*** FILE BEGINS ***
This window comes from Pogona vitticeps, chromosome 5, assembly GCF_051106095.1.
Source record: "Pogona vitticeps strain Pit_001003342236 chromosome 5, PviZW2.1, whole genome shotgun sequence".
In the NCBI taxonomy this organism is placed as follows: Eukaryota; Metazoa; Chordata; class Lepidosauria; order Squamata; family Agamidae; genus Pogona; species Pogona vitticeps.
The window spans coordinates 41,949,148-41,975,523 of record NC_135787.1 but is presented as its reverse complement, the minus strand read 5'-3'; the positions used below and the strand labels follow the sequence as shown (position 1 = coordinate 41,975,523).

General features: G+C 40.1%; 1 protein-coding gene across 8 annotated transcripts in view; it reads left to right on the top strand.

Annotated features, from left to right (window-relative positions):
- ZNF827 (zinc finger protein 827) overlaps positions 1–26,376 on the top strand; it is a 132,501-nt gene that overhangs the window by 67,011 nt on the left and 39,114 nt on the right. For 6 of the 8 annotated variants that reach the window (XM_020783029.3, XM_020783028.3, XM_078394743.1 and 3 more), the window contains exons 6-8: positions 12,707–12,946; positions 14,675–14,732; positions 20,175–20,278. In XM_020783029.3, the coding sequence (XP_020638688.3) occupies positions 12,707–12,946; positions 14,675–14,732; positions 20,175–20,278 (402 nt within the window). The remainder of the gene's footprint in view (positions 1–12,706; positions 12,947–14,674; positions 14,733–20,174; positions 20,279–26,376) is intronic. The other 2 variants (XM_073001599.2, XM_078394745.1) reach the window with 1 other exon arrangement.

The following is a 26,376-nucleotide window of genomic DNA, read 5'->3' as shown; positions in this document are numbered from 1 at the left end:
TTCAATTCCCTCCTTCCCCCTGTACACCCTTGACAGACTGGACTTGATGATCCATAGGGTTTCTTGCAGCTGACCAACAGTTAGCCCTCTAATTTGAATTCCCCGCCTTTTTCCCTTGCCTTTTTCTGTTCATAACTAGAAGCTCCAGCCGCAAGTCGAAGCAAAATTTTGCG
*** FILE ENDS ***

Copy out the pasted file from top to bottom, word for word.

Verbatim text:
This window comes from Pogona vitticeps, chromosome 5, assembly GCF_051106095.1.
Source record: "Pogona vitticeps strain Pit_001003342236 chromosome 5, PviZW2.1, whole genome shotgun sequence".
In the NCBI taxonomy this organism is placed as follows: Eukaryota; Metazoa; Chordata; class Lepidosauria; order Squamata; family Agamidae; genus Pogona; species Pogona vitticeps.
The window spans coordinates 41,949,148-41,975,523 of record NC_135787.1 but is presented as its reverse complement, the minus strand read 5'-3'; the positions used below and the strand labels follow the sequence as shown (position 1 = coordinate 41,975,523).

General features: G+C 40.1%; 1 protein-coding gene across 8 annotated transcripts in view; it reads left to right on the top strand.

Annotated features, from left to right (window-relative positions):
- ZNF827 (zinc finger protein 827) overlaps positions 1–26,376 on the top strand; it is a 132,501-nt gene that overhangs the window by 67,011 nt on the left and 39,114 nt on the right. For 6 of the 8 annotated variants that reach the window (XM_020783029.3, XM_020783028.3, XM_078394743.1 and 3 more), the window contains exons 6-8: positions 12,707–12,946; positions 14,675–14,732; positions 20,175–20,278. In XM_020783029.3, the coding sequence (XP_020638688.3) occupies positions 12,707–12,946; positions 14,675–14,732; positions 20,175–20,278 (402 nt within the window). The remainder of the gene's footprint in view (positions 1–12,706; positions 12,947–14,674; positions 14,733–20,174; positions 20,279–26,376) is intronic. The other 2 variants (XM_073001599.2, XM_078394745.1) reach the window with 1 other exon arrangement.

The following is a 26,376-nucleotide window of genomic DNA, read 5'->3' as shown; positions in this document are numbered from 1 at the left end:
TTCAATTCCCTCCTTCCCCCTGTACACCCTTGACAGACTGGACTTGATGATCCATAGGGTTTCTTGCAGCTGACCAACAGTTAGCCCTCTAATTTGAATTCCCCGCCTTTTTCCCTTGCCTTTTTCTGTTCATAACTAGAAGCTCCAGCCGCAAGTCGAAGCAAAATTTTGCG